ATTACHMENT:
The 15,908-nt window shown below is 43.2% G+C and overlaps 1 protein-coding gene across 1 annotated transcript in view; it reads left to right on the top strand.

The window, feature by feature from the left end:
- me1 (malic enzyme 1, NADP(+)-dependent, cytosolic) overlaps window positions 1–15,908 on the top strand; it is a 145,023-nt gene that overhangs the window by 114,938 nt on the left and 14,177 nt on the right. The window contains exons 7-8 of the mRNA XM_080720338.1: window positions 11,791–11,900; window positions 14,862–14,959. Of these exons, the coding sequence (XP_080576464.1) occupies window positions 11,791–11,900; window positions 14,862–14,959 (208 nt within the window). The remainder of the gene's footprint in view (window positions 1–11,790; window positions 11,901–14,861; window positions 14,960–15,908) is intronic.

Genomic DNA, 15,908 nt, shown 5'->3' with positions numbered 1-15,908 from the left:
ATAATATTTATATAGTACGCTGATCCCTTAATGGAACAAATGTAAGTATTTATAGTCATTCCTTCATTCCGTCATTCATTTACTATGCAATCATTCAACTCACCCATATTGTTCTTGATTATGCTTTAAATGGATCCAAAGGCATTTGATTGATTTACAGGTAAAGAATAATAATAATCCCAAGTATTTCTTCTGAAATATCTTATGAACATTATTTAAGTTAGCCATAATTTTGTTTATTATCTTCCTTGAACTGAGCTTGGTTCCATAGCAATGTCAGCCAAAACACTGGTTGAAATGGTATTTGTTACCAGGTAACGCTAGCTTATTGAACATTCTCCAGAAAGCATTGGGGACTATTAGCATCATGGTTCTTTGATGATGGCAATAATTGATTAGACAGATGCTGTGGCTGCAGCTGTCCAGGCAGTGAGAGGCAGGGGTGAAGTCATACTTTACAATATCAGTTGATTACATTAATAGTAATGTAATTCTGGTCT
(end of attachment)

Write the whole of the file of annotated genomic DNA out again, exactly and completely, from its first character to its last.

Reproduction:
The 15,908-nt window shown below is 43.2% G+C and overlaps 1 protein-coding gene across 1 annotated transcript in view; it reads left to right on the top strand.

The window, feature by feature from the left end:
- me1 (malic enzyme 1, NADP(+)-dependent, cytosolic) overlaps window positions 1–15,908 on the top strand; it is a 145,023-nt gene that overhangs the window by 114,938 nt on the left and 14,177 nt on the right. The window contains exons 7-8 of the mRNA XM_080720338.1: window positions 11,791–11,900; window positions 14,862–14,959. Of these exons, the coding sequence (XP_080576464.1) occupies window positions 11,791–11,900; window positions 14,862–14,959 (208 nt within the window). The remainder of the gene's footprint in view (window positions 1–11,790; window positions 11,901–14,861; window positions 14,960–15,908) is intronic.

Genomic DNA, 15,908 nt, shown 5'->3' with positions numbered 1-15,908 from the left:
ATAATATTTATATAGTACGCTGATCCCTTAATGGAACAAATGTAAGTATTTATAGTCATTCCTTCATTCCGTCATTCATTTACTATGCAATCATTCAACTCACCCATATTGTTCTTGATTATGCTTTAAATGGATCCAAAGGCATTTGATTGATTTACAGGTAAAGAATAATAATAATCCCAAGTATTTCTTCTGAAATATCTTATGAACATTATTTAAGTTAGCCATAATTTTGTTTATTATCTTCCTTGAACTGAGCTTGGTTCCATAGCAATGTCAGCCAAAACACTGGTTGAAATGGTATTTGTTACCAGGTAACGCTAGCTTATTGAACATTCTCCAGAAAGCATTGGGGACTATTAGCATCATGGTTCTTTGATGATGGCAATAATTGATTAGACAGATGCTGTGGCTGCAGCTGTCCAGGCAGTGAGAGGCAGGGGTGAAGTCATACTTTACAATATCAGTTGATTACATTAATAGTAATGTAATTCTGGTCT